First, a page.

Thursday, April 22, 2010

Good News On The Local Sage Grouse Front...

...I ran into our local wildlife biologist yesterday and as usual took the chance to quiz him a bit on the state of the local wildlife situation. First on my agenda of course were sage hens. His response was just what I wanted to hear: "They're doin' ok, more than holding their own. With what is shaping up as pretty good nesting conditions hopefully we'll see even better numbers come fall. Have you been out to the ?????? lek this spring? The other day so and so's group counted 39 males and another guy reported even more...mid 40s actually. That's pretty good. All the lek counts (males) with just a couple exceptions seem to be stable or up...not many negatives.

We then went on to discuss the seeming upturn in Hun numbers in the area. Like most agencies because Huns are introduced FWP does not officially monitor population trends. But off the record most biologists have an opinion of what's happening in their areas...especially those who are bird hunters. More good news as he felt as I do Hun numbers are on the upswing. We both marveled at their tenacity and how Huns perhaps more than any other gamebirds seem to adapt quite well to a wide variety of habitats...especially surprising to both of us is how high you sometimes find coveys. And as I've ranted many times those coveys hang out really high...like above 8000 feet apparently live up there year around...Nifty birds and then some.

More good news for REAL hunters is the newly instituted elk and mule deer rules for some of the most overrun hunting districts in the area should eventually help alleviate the thundering hoard of road warriors who of late annually descend on southwest's best districts. To hunt bulls for example now requires applying for and drawing a permit...the draw is automatic but once drawn you can only hunt bulls in that district. Same for the mule deer districts...While "it'll take time to get the word out" the thinking is eventually we will be able to alleviate the chaos of recent seasons.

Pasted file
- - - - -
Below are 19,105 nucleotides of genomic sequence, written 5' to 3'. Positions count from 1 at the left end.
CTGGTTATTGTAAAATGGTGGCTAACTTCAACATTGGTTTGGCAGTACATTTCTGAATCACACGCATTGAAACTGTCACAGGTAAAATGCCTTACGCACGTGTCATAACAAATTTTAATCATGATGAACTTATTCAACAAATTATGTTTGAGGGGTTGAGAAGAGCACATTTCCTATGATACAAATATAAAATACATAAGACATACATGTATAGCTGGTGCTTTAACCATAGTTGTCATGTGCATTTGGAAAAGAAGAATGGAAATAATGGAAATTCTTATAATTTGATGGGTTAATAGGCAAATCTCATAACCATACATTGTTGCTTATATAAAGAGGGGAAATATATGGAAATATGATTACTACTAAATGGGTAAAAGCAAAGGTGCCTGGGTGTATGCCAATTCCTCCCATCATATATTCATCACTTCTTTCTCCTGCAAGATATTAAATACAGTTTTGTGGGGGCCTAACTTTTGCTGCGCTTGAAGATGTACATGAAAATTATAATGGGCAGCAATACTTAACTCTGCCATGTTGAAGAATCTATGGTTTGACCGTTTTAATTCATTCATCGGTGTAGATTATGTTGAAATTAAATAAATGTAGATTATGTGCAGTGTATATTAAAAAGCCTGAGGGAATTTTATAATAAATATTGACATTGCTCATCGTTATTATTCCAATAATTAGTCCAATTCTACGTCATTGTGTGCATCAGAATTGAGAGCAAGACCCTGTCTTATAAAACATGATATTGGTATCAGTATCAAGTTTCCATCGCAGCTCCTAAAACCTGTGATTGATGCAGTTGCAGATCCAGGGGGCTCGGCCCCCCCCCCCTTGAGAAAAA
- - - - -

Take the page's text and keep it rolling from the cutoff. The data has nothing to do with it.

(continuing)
A word about the photo: Due to the intense backlight created by the rising sun directly behind the bird the photo came out of camera completely blown...as shot you could barely make out there was a grouse in the photo. But thanks to Photoshop, a decent (no not great) shot is just a couple mouse clicks away. First I resized the image for web viewing. Then I opened layers, clicked on adjustment layer levels, clicked to set the black, white and gray points, tweaked it just a little more by adjusting the sliders ever so slightly, clicked to flatten the image...and Voila! what would have been a sure toss in the garbage can with film now thanks to digital and the wonders of PS the image is saved. As I said not a great shot but dramatic as hell and ahem, ahem, I for one kind of dig it...

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